Gross wages $320
-13.83 Fed
-19.84 SS
-4.64 Medicare
-8.96 PA State tax

She files married with one allowance for a net weekly pay of $272.73.

Stan’s paystub is identical.

They work 50 weeks a year and are not getting any benefits, so they get $2,272.75 every month in their budget. Not too bad (and better than I was doing way back when - but then I had one $25,000 income, not two $16,000 incomes).


Cool. Thanks for working the pay. We can start devising a budget if we want (I say they live in the trailer park because Sally wants to buy a house ASAP.) I also figure Sam has an 1986 IROC Z28 that he bought in High school that he maintains himself for the time being.

But, I don’t want to actually run them through the first few years until we’ve given more time for people to question the original assumptions or add to them.

Nice work, folks. The model is shaping up. I only have a few minor points of possible contention:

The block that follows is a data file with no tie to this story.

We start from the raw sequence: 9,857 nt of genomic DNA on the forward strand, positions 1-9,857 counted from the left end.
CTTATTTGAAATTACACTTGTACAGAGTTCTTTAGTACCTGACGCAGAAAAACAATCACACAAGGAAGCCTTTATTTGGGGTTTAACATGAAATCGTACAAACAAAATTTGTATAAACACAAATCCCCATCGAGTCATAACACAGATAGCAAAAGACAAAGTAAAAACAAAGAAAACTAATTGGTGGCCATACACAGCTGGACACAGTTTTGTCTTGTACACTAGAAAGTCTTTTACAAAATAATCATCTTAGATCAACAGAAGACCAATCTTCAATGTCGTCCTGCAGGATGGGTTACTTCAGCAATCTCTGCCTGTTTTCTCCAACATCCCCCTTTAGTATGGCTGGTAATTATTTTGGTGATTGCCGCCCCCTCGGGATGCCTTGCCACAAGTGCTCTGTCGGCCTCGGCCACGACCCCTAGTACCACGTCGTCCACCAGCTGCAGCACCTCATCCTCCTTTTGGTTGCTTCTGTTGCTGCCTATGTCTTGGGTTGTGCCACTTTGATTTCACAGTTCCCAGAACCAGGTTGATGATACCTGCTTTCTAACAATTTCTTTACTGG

dangerosa’s list of expenses mentions prescription drugs, but I think we should really have some expectation of medical interventions which then get dealt with through either insurance or direct expenditure. Young people are generally healthy, but I would think that 4-5 visits to a doctor per year between the two is fairly conservative until age 24. More as son as Sally gets pregnant, of course. And the frequency of visits per capita increases with both children and age.

It;s probably simplest to just figure on an HMO and factor a few copays and prescription fees into each year. Looking longer term, I would think that at least one year in ten when the family pays 80% of an HMO deductible is about the right ballpark. Should we factor in dental visits, too? They are not covered under most low-cost medical plans (and are a separate cost under most employee=sponsored plans).

Scylla, the only item on your “life schedule” that I find unusual would be the turning of a house over to rental income. I think it will complicate the analysis unnecessarily while also being a divergence from the “normal” blue-collar couple. (Mostly, though, I envision huge headaches in trying to decide what a realistic rate of return over the life of a rental property: liability, repairs, vacancy periods, upkeep, tax consequences upon sale, ugh!)